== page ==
More than a month has passed since my mother died. She slipped away from us so quietly, so quickly, that we barely had a moment to say good-bye. In my grief, I try to remember that I loved her everyday, in every way I knew how, but I've discovered 48 years really is less than the winking of an eye.
Though I am assured her soul is with God, I mercifully still feel her beloved spirit hovering around me as I go through my days. My intense sorrow must then be based upon the brutal reality that our very human, mortal life together is what has gone. In an almost panic-stricken way, I find I miss the sweet smell of her hair, the soothing sound of her voice and the twinkle in her eyes when one of us would say something funny.
We would make each other laugh over the most ordinary of daily occurrences, or perhaps, old and special memories. I would give five years of my life for the chance to have just one more of our long and winding talks.
Now I sit in her room each evening after my bath, listening to the familiar sounds of the forest creatures, combined with the rhythmic hum of the dishwasher and the comforting clomp of teenage feet home safe, and remember how she loved the end of the day, when all were in, supper was done and we were settling down for the night. She would name each one in the house, asking of his whereabouts, and then, once satisfied with my replies, watch a little television or read herself to sleep. She taught me to cherish those moments, those peaceful, precious hours when God was in His heaven, and the world was all right.
Over and over these past few weeks I've come to realize what a beautiful legacy she left. And despite repeated attempts to avoid all adorable alliterative lists that come to mind when I think of Mama, three words keep flooding through continually; they will not leave me alone until they're given a voice.
Mama was my buffer against the world. Although I was always expected to be strong and efficient and hard-working, when the outside realm became more than I could bear, I knew she would be in my corner. Barely able to walk, she would still be ready to "kick the living daylights" out of anyone who harmed me in any way; I knew I could come home after a hard day of teaching, after enduring a hateful, unfair diatribe or a disappointing, frustrating interaction, and tell her the whole affair. She would take my side, no matter what, and with her wisdom and guidance help me build my own protective shell, one that allowed me to be in the world without being of it.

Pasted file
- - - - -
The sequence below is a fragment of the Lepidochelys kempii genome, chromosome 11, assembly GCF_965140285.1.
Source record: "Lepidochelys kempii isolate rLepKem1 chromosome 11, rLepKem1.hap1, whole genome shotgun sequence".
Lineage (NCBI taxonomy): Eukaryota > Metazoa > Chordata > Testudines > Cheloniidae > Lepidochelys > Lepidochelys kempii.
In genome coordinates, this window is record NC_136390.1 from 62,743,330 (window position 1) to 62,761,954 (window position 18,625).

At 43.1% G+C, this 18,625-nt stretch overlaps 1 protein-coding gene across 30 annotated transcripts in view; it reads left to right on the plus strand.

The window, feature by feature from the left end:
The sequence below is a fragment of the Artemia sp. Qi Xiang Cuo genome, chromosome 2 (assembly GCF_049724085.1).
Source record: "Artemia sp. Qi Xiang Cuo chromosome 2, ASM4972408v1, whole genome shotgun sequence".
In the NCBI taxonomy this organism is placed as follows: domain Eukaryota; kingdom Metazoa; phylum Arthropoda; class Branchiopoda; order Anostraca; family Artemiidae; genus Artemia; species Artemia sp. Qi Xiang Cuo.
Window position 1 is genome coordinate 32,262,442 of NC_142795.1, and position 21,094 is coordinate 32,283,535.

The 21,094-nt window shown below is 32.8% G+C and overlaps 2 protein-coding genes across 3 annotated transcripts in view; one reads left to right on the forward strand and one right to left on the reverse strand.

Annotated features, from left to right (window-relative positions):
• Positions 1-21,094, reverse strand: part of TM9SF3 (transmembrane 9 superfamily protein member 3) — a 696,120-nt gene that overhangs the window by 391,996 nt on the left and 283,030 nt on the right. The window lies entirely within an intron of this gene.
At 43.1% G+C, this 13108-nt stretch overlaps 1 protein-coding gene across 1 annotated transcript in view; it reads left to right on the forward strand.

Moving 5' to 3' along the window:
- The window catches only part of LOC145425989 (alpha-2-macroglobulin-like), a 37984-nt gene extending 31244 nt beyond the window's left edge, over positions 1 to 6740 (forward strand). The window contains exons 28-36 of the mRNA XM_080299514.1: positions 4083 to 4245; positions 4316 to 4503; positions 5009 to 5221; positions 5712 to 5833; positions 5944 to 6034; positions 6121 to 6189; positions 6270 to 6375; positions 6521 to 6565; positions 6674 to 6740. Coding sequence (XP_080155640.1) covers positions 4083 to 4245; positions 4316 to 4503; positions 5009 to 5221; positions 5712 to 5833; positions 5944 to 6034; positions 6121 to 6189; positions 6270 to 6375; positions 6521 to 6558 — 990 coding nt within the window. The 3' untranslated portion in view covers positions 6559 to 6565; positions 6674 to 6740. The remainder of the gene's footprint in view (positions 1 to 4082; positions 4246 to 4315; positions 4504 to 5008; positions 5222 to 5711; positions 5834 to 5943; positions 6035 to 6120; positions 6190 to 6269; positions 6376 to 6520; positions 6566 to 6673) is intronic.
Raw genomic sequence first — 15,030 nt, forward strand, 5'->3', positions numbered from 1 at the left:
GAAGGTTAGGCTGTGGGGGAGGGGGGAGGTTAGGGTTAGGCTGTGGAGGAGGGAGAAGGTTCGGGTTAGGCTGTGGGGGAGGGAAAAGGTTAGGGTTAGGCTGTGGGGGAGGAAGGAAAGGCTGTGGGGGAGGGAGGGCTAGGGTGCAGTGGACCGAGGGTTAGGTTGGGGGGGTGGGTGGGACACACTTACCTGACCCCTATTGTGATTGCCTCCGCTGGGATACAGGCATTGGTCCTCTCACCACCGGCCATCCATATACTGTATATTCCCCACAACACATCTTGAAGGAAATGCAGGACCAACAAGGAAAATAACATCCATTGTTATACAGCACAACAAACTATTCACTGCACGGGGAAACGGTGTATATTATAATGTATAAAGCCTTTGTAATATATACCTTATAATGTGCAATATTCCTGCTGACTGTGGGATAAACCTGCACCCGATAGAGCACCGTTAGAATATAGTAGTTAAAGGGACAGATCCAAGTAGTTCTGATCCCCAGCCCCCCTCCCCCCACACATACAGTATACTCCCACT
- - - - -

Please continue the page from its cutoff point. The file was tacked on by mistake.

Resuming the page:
As much as she always tried to shield and defend me, she also struggled to be my bolsterer. Sometimes I felt so guilty to let her strain to lift my sagging spirits, when I knew her own must be frighteningly low from daily battles with pain and weakness. How selfish could I be to expect cheering up from a source wracked with the infirmities of age and disease? I would confess my shame to her, but she always dismissed my worry with even more gentle, abundant encouragement.
Finally, I see that above all other earthly beings, she was my barometer, the one I measured myself by, the one I prayed to become half as smart as, half as kind, half as good. Asking the question, "What would Jesus do?" in any situation was no different than asking what Mama would do, because she followed Him without ceasing. I recall once how distressed she was to hear a group of beauty pageant finalists respond to the question, "What person from history would you most like to meet?" One said "Einstein," another said "Ghandi" but, as Mama pointed out, no one said Christ.
And when the hot tears have eventually slowed for the day, I realize her ultimate lesson to me was that I try to be the same as He, and she, were, that I carry on buffering and bolstering others, and work daily to become a fit barometer. It is what all great people know they must do, be they our first, or 40th, presidents, busy secretaries or bustling schoolteachers, or the mothers of mankind.
(Mindy Jeffers is a Martinez resident.)
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